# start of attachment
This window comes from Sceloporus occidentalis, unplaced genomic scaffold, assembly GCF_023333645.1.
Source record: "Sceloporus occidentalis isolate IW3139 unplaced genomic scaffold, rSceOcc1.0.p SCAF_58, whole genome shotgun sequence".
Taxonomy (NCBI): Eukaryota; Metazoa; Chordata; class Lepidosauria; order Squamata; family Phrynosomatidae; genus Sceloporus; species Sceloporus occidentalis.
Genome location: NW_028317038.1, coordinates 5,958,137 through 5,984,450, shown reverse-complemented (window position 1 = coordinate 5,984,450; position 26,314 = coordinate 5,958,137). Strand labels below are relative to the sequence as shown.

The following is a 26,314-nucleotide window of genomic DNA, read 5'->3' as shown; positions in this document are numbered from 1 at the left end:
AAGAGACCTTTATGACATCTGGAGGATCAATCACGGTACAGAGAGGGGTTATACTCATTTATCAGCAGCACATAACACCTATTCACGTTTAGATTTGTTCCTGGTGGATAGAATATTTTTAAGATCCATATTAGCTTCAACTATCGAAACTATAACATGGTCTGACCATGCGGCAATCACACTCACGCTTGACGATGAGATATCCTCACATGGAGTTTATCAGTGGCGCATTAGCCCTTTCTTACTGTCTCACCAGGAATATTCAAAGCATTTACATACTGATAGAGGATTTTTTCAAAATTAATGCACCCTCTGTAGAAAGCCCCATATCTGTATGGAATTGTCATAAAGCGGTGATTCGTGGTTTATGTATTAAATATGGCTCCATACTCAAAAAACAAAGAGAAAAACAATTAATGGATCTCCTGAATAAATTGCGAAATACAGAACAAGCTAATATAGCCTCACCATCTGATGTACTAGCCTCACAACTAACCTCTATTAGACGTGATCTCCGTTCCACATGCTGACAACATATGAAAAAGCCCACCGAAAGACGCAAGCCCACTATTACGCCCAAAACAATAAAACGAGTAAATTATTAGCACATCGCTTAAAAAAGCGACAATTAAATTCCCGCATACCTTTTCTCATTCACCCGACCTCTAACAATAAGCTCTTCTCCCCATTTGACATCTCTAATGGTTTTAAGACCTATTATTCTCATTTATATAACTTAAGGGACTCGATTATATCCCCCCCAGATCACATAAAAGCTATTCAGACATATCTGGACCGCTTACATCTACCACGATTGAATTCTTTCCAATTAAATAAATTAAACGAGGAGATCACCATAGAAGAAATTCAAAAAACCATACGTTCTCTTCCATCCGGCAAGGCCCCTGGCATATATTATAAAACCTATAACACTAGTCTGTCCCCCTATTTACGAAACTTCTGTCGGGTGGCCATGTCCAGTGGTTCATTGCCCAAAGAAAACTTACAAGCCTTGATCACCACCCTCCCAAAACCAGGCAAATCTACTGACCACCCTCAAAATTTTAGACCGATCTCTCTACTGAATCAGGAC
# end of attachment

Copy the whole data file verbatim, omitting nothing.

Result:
This window comes from Sceloporus occidentalis, unplaced genomic scaffold, assembly GCF_023333645.1.
Source record: "Sceloporus occidentalis isolate IW3139 unplaced genomic scaffold, rSceOcc1.0.p SCAF_58, whole genome shotgun sequence".
Taxonomy (NCBI): Eukaryota; Metazoa; Chordata; class Lepidosauria; order Squamata; family Phrynosomatidae; genus Sceloporus; species Sceloporus occidentalis.
Genome location: NW_028317038.1, coordinates 5,958,137 through 5,984,450, shown reverse-complemented (window position 1 = coordinate 5,984,450; position 26,314 = coordinate 5,958,137). Strand labels below are relative to the sequence as shown.

The following is a 26,314-nucleotide window of genomic DNA, read 5'->3' as shown; positions in this document are numbered from 1 at the left end:
AAGAGACCTTTATGACATCTGGAGGATCAATCACGGTACAGAGAGGGGTTATACTCATTTATCAGCAGCACATAACACCTATTCACGTTTAGATTTGTTCCTGGTGGATAGAATATTTTTAAGATCCATATTAGCTTCAACTATCGAAACTATAACATGGTCTGACCATGCGGCAATCACACTCACGCTTGACGATGAGATATCCTCACATGGAGTTTATCAGTGGCGCATTAGCCCTTTCTTACTGTCTCACCAGGAATATTCAAAGCATTTACATACTGATAGAGGATTTTTTCAAAATTAATGCACCCTCTGTAGAAAGCCCCATATCTGTATGGAATTGTCATAAAGCGGTGATTCGTGGTTTATGTATTAAATATGGCTCCATACTCAAAAAACAAAGAGAAAAACAATTAATGGATCTCCTGAATAAATTGCGAAATACAGAACAAGCTAATATAGCCTCACCATCTGATGTACTAGCCTCACAACTAACCTCTATTAGACGTGATCTCCGTTCCACATGCTGACAACATATGAAAAAGCCCACCGAAAGACGCAAGCCCACTATTACGCCCAAAACAATAAAACGAGTAAATTATTAGCACATCGCTTAAAAAAGCGACAATTAAATTCCCGCATACCTTTTCTCATTCACCCGACCTCTAACAATAAGCTCTTCTCCCCATTTGACATCTCTAATGGTTTTAAGACCTATTATTCTCATTTATATAACTTAAGGGACTCGATTATATCCCCCCCAGATCACATAAAAGCTATTCAGACATATCTGGACCGCTTACATCTACCACGATTGAATTCTTTCCAATTAAATAAATTAAACGAGGAGATCACCATAGAAGAAATTCAAAAAACCATACGTTCTCTTCCATCCGGCAAGGCCCCTGGCATATATTATAAAACCTATAACACTAGTCTGTCCCCCTATTTACGAAACTTCTGTCGGGTGGCCATGTCCAGTGGTTCATTGCCCAAAGAAAACTTACAAGCCTTGATCACCACCCTCCCAAAACCAGGCAAATCTACTGACCACCCTCAAAATTTTAGACCGATCTCTCTACTGAATCAGGAC